Well, it had to happen eventually. The first real shot of winter is on it’s way as very cold Arctic air barrels southwards through the Prairies this week. The bright side? It should be relatively short-lived.
Today marks the beginning of the big cool-down for us. A cold front that passed through overnight bringing in northwesterly winds and the leading edge of the cold air. Our temperature will remain fairly steady near about –7°C through the day with mostly sunny skies and a breezy northwesterly wind at 30–50km/h. We’ll see some increasing cloud towards the evening hours which will bring a slight chance of some flurries tonight as a weak disturbance slides through the Dakotas and southeastern Manitoba. Temperatures will dip to around –15 or –16°C tonight as colder air continues to infiltrate southwards.
→ -7°C / -15°C Cool and breezy. Chance of flurries tonight.
-14°C / -19°C Sunny and cold.
-14°C / -23°C Chance of a morning flurry then sunny and cold.
Thursday will bring mainly sunny skies and cold weather as we climb to only around –14°C. The winds will be lighter which will help a little bit. Even more cold air is on it’s way, though. We’ll drop to around –19°C on Thursday night, but some clouds will build into the Red River Valley overnight into Friday morning as another weak disturbance dives southwards through Manitoba, bringing yet more cold air with it. We’ll see a very slight chance of a light flurry or two with the passage of this system, but it will be much more a “cold air bringer” than a snow-maker.
Friday will see mainly sunny skies, save for the possible clouds in the morning, and we’ll see temperatures rebound to around –15°C. Bitterly cold air will begin working it’s way in through the evening hours, though, and we’ll see our temperature drop all the way to –22 or –23°C on Friday night. Winds will be light, but it will likely still be quite easy to hit a –30 wind chill, so be sure to bundle up if you need to be out.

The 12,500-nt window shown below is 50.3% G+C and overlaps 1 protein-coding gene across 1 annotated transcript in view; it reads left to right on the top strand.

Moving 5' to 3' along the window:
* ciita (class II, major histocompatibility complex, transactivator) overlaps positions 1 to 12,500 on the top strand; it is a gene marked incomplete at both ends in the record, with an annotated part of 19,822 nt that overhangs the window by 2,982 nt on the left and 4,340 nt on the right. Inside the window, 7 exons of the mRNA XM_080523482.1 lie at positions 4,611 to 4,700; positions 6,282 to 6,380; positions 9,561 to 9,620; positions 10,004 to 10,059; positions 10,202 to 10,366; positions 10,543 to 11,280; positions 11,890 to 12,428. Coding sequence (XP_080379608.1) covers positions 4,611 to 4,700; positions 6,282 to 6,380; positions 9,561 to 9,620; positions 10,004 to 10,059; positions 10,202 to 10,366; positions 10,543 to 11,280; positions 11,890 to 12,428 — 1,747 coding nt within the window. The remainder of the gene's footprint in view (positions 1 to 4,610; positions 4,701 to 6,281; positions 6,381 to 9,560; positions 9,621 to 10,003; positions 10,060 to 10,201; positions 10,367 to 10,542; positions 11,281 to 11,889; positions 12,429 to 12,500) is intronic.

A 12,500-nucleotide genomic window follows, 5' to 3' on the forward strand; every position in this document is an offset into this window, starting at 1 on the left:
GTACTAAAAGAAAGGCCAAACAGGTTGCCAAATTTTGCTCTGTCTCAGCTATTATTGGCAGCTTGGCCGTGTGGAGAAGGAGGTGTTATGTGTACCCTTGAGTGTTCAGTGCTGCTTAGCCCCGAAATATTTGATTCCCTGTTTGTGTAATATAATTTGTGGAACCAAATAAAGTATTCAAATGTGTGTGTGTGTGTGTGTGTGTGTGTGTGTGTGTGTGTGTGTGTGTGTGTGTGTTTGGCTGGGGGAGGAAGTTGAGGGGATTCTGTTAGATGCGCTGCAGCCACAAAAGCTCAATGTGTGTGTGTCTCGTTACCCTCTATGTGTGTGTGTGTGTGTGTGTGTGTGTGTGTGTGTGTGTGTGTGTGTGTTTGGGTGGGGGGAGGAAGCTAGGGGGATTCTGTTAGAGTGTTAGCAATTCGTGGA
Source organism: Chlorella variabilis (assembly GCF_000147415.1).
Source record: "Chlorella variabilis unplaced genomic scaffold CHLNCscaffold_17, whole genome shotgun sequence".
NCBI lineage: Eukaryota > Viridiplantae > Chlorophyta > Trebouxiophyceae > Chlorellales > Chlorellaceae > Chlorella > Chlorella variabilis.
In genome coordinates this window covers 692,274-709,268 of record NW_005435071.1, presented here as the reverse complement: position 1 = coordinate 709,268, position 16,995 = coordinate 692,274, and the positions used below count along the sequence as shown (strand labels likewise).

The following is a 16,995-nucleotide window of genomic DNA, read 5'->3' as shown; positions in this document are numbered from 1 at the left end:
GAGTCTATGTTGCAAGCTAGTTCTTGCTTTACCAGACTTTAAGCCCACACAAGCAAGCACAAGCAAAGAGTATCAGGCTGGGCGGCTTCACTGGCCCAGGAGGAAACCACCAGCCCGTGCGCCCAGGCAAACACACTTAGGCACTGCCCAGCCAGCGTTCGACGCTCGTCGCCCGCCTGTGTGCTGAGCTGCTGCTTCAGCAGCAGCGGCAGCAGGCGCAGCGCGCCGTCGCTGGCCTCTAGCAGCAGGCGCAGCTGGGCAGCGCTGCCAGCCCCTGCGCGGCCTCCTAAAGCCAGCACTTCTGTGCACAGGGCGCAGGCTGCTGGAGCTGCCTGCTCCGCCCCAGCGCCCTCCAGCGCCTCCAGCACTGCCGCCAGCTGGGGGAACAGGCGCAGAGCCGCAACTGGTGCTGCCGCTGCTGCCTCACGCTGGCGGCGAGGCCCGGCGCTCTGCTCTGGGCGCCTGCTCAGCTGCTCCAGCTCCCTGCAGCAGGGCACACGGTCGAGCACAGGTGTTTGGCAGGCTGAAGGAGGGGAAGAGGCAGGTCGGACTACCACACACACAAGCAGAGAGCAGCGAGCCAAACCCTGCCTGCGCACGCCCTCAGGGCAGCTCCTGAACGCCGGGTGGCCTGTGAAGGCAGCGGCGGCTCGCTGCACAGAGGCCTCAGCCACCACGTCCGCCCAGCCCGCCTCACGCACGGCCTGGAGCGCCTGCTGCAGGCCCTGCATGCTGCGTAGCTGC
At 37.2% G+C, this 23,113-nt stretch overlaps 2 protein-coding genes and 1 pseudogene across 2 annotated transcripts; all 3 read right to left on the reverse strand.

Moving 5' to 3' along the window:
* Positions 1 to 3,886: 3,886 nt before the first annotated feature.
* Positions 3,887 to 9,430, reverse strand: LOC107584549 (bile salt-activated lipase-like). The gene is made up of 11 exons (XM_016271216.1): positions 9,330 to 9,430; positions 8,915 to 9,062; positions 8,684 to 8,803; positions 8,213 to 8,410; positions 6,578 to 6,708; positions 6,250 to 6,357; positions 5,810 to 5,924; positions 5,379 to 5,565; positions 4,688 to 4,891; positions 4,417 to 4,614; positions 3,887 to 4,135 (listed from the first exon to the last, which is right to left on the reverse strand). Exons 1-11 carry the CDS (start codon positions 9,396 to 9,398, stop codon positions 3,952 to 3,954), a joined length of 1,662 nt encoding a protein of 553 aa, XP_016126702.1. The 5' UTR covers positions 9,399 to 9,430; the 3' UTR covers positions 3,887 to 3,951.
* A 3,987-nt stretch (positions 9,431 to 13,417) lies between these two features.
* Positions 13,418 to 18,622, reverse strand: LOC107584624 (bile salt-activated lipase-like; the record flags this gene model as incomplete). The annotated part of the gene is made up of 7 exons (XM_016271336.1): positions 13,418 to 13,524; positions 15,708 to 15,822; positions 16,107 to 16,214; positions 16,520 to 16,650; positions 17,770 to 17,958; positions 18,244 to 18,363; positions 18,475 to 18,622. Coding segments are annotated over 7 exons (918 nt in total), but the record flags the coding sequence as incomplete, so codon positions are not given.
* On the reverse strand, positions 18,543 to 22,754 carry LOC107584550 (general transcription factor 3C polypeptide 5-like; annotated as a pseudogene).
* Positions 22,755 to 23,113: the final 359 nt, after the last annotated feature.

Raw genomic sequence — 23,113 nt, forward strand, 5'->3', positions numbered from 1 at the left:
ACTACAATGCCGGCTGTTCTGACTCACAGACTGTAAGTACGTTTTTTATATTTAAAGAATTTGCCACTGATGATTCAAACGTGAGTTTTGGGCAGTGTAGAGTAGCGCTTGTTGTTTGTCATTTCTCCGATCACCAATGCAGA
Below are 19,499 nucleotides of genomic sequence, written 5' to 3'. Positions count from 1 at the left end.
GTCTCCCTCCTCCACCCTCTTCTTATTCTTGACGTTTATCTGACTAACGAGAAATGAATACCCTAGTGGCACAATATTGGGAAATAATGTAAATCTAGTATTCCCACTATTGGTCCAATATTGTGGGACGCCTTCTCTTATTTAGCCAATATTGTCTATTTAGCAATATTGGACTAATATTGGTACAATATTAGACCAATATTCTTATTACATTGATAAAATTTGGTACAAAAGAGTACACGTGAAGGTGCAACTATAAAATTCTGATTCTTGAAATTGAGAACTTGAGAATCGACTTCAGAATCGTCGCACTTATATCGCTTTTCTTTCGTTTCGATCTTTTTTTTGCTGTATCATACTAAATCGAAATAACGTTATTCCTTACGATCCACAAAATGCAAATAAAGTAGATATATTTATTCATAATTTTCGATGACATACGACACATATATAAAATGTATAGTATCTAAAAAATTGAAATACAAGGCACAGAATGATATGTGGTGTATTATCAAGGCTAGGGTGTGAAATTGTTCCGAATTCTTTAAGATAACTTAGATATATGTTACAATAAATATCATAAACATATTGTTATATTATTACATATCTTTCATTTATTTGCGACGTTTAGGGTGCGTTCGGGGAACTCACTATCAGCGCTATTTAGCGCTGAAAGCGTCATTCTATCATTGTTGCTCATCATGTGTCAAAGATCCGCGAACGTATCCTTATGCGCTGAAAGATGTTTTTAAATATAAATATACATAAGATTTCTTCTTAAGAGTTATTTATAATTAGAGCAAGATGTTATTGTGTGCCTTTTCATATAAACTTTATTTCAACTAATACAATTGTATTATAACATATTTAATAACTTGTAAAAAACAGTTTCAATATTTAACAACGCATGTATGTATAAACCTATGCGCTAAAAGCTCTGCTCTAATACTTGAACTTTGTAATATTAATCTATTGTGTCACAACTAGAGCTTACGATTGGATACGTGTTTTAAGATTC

Fortunately, it doesn’t look like the cold weather will be here for long. Warmer air will be pushing eastwards across the Prairies quickly behind this system and we should see temperatures moderate back to the mid-minus-single-digits by the end of the weekend.
With the first snow under our belt and the first shot of very cold weather on the way, it’s a good time to bring up winter survival. It’s certainly no joke and things that are minor inconveniences in warmer months – such as your car breaking down on the highway – can easily become life or death situations in winter time.
One of the first steps is making sure you have a winter survival kit in your car. They’re very easy to put together (you can also buy them an many retailers including Canadian Tire and CAA Manitoba) and can make the difference between life and death in some winter situations. To make your winter survival kit, find something like a small duffel bag or other bag you can ensure is sealed shut (e.g. snaps or zippers) and put in:
Ice scraper and brush
Flashlight and extra batteries
Shovel and tow rope
Flares or other signal aids
Sand or kitty litter
Candles and coffee tin (to
warm hands, heat a drink or use as an emergency light)
Matches/lighter (in a waterproof bag)
Granola bars, candy, sugar cubes
First aid kit
Hatchet or axe
Methyl hydrate (fuel line de-icing)
Cloth or roll of paper towels
Small fire extinguisher
Not all of these need to be present for a basic winter survival kit; most important are ways to stay warm, visible, fed and safe.
The CAA has an excellent brochure available going over some winter driving tips.